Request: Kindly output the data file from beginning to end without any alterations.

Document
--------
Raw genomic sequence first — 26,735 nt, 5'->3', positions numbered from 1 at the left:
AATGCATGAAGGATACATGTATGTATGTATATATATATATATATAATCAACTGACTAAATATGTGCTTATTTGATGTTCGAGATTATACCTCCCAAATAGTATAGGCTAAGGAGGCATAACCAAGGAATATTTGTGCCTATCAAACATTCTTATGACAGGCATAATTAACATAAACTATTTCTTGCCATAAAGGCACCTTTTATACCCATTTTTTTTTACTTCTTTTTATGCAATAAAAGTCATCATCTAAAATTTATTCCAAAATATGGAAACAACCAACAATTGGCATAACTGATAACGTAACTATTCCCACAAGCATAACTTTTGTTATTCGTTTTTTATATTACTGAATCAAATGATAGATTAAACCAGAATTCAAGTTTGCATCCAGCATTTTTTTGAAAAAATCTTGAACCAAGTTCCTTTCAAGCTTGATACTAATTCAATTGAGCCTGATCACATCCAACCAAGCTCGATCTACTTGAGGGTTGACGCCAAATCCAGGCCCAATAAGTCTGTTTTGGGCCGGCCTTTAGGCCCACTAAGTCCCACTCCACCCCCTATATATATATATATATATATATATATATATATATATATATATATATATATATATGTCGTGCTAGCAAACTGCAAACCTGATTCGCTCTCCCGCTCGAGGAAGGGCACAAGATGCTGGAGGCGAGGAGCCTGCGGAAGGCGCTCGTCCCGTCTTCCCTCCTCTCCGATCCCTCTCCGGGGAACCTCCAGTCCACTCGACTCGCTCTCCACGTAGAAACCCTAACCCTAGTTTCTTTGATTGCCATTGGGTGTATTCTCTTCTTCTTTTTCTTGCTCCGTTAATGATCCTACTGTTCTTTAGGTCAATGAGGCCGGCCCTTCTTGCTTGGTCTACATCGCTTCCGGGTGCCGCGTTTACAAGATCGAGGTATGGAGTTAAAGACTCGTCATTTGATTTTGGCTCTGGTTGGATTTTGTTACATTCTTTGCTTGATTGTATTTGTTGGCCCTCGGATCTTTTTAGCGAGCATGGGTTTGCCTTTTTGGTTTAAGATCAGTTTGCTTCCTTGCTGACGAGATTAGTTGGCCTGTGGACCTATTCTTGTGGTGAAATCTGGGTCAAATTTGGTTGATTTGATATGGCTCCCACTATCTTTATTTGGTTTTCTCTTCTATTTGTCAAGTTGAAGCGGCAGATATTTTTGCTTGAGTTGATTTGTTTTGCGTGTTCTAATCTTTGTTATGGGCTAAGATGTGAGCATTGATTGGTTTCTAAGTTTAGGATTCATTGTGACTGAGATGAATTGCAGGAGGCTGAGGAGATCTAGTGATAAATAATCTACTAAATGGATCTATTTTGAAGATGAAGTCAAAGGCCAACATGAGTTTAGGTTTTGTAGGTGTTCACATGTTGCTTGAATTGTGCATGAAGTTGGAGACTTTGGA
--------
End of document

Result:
Raw genomic sequence first — 26,735 nt, 5'->3', positions numbered from 1 at the left:
AATGCATGAAGGATACATGTATGTATGTATATATATATATATATAATCAACTGACTAAATATGTGCTTATTTGATGTTCGAGATTATACCTCCCAAATAGTATAGGCTAAGGAGGCATAACCAAGGAATATTTGTGCCTATCAAACATTCTTATGACAGGCATAATTAACATAAACTATTTCTTGCCATAAAGGCACCTTTTATACCCATTTTTTTTTACTTCTTTTTATGCAATAAAAGTCATCATCTAAAATTTATTCCAAAATATGGAAACAACCAACAATTGGCATAACTGATAACGTAACTATTCCCACAAGCATAACTTTTGTTATTCGTTTTTTATATTACTGAATCAAATGATAGATTAAACCAGAATTCAAGTTTGCATCCAGCATTTTTTTGAAAAAATCTTGAACCAAGTTCCTTTCAAGCTTGATACTAATTCAATTGAGCCTGATCACATCCAACCAAGCTCGATCTACTTGAGGGTTGACGCCAAATCCAGGCCCAATAAGTCTGTTTTGGGCCGGCCTTTAGGCCCACTAAGTCCCACTCCACCCCCTATATATATATATATATATATATATATATATATATATATATATATATATATATATGTCGTGCTAGCAAACTGCAAACCTGATTCGCTCTCCCGCTCGAGGAAGGGCACAAGATGCTGGAGGCGAGGAGCCTGCGGAAGGCGCTCGTCCCGTCTTCCCTCCTCTCCGATCCCTCTCCGGGGAACCTCCAGTCCACTCGACTCGCTCTCCACGTAGAAACCCTAACCCTAGTTTCTTTGATTGCCATTGGGTGTATTCTCTTCTTCTTTTTCTTGCTCCGTTAATGATCCTACTGTTCTTTAGGTCAATGAGGCCGGCCCTTCTTGCTTGGTCTACATCGCTTCCGGGTGCCGCGTTTACAAGATCGAGGTATGGAGTTAAAGACTCGTCATTTGATTTTGGCTCTGGTTGGATTTTGTTACATTCTTTGCTTGATTGTATTTGTTGGCCCTCGGATCTTTTTAGCGAGCATGGGTTTGCCTTTTTGGTTTAAGATCAGTTTGCTTCCTTGCTGACGAGATTAGTTGGCCTGTGGACCTATTCTTGTGGTGAAATCTGGGTCAAATTTGGTTGATTTGATATGGCTCCCACTATCTTTATTTGGTTTTCTCTTCTATTTGTCAAGTTGAAGCGGCAGATATTTTTGCTTGAGTTGATTTGTTTTGCGTGTTCTAATCTTTGTTATGGGCTAAGATGTGAGCATTGATTGGTTTCTAAGTTTAGGATTCATTGTGACTGAGATGAATTGCAGGAGGCTGAGGAGATCTAGTGATAAATAATCTACTAAATGGATCTATTTTGAAGATGAAGTCAAAGGCCAACATGAGTTTAGGTTTTGTAGGTGTTCACATGTTGCTTGAATTGTGCATGAAGTTGGAGACTTTGGA